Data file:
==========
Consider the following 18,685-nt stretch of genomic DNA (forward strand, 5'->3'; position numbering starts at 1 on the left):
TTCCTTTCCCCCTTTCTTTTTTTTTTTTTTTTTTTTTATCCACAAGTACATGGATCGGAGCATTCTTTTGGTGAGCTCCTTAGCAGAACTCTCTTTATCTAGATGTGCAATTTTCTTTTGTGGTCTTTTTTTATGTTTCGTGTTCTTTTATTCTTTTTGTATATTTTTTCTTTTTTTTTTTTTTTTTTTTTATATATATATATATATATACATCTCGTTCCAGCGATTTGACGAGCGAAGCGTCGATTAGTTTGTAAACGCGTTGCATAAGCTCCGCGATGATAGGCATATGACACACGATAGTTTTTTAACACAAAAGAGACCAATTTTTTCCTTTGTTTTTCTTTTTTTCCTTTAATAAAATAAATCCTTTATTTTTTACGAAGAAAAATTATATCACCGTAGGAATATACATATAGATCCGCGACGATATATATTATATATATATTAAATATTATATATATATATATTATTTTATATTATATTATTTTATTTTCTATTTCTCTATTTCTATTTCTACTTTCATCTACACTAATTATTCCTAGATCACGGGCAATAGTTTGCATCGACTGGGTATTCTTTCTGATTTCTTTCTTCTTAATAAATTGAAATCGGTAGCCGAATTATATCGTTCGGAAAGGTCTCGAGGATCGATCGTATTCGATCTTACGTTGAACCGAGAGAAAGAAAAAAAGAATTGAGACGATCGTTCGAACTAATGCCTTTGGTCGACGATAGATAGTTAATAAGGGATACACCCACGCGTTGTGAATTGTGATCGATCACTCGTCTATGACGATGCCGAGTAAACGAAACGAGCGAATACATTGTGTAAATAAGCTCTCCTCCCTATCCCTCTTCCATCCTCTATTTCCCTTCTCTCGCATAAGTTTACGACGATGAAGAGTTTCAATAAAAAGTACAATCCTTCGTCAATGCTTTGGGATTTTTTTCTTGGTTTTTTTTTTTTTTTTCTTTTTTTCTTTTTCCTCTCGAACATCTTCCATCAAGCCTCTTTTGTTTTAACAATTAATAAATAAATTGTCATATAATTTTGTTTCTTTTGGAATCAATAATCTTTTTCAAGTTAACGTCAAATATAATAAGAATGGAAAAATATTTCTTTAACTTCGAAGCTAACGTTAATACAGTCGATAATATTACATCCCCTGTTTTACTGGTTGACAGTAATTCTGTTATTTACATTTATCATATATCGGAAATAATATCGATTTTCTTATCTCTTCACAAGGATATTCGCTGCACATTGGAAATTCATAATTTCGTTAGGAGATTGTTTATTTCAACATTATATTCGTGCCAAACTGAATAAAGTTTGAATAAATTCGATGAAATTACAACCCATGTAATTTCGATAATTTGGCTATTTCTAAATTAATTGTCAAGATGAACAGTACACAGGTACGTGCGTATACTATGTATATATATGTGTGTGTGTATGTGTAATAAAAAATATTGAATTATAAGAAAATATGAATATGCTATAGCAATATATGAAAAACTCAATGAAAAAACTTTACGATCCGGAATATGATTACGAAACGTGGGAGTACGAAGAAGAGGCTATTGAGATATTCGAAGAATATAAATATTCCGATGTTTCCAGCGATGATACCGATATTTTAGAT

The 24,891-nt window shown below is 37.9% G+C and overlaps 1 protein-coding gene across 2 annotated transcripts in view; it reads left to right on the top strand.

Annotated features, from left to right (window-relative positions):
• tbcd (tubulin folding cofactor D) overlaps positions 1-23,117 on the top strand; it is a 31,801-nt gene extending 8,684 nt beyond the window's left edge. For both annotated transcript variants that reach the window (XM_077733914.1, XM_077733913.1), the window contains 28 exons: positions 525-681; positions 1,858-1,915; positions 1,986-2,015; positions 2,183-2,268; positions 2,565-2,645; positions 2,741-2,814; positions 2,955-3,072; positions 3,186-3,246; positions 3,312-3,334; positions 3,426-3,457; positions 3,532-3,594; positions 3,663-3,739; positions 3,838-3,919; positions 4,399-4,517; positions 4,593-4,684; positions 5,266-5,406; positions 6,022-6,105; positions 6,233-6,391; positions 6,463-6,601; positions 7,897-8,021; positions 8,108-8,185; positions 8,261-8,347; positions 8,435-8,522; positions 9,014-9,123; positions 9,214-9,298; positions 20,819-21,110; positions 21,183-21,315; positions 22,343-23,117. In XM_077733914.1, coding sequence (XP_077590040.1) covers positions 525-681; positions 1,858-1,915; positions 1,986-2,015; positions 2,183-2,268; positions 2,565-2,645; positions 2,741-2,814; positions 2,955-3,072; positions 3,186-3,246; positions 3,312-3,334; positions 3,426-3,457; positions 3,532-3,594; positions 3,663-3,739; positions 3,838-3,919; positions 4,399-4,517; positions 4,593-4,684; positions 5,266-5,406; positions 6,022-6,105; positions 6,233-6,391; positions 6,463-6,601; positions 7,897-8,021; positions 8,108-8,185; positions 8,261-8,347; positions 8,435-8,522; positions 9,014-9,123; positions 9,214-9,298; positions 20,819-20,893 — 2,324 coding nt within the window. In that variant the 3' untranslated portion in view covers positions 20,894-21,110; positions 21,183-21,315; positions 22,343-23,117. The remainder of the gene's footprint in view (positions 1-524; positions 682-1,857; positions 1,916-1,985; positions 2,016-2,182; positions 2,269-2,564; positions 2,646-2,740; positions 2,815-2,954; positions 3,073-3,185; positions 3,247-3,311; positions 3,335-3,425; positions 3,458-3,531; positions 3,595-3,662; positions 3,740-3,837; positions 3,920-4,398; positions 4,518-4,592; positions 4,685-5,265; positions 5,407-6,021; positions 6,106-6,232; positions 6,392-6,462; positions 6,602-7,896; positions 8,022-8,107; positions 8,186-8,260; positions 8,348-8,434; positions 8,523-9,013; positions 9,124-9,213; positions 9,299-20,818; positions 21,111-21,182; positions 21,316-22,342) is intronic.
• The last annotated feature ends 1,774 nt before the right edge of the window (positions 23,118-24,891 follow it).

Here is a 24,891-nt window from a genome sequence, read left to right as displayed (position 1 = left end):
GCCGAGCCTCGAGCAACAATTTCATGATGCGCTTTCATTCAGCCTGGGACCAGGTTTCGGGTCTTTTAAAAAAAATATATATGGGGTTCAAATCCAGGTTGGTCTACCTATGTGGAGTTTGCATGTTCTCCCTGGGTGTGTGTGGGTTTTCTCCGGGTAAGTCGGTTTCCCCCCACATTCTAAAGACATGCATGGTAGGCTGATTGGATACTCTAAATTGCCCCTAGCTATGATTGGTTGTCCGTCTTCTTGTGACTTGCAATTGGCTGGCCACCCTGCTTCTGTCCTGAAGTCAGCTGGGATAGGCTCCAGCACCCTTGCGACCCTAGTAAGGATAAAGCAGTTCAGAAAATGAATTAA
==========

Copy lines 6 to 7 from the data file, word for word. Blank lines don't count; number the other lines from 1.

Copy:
• The last annotated feature ends 1,774 nt before the right edge of the window (positions 23,118-24,891 follow it).

Here is a 24,891-nt window from a genome sequence, read left to right as displayed (position 1 = left end):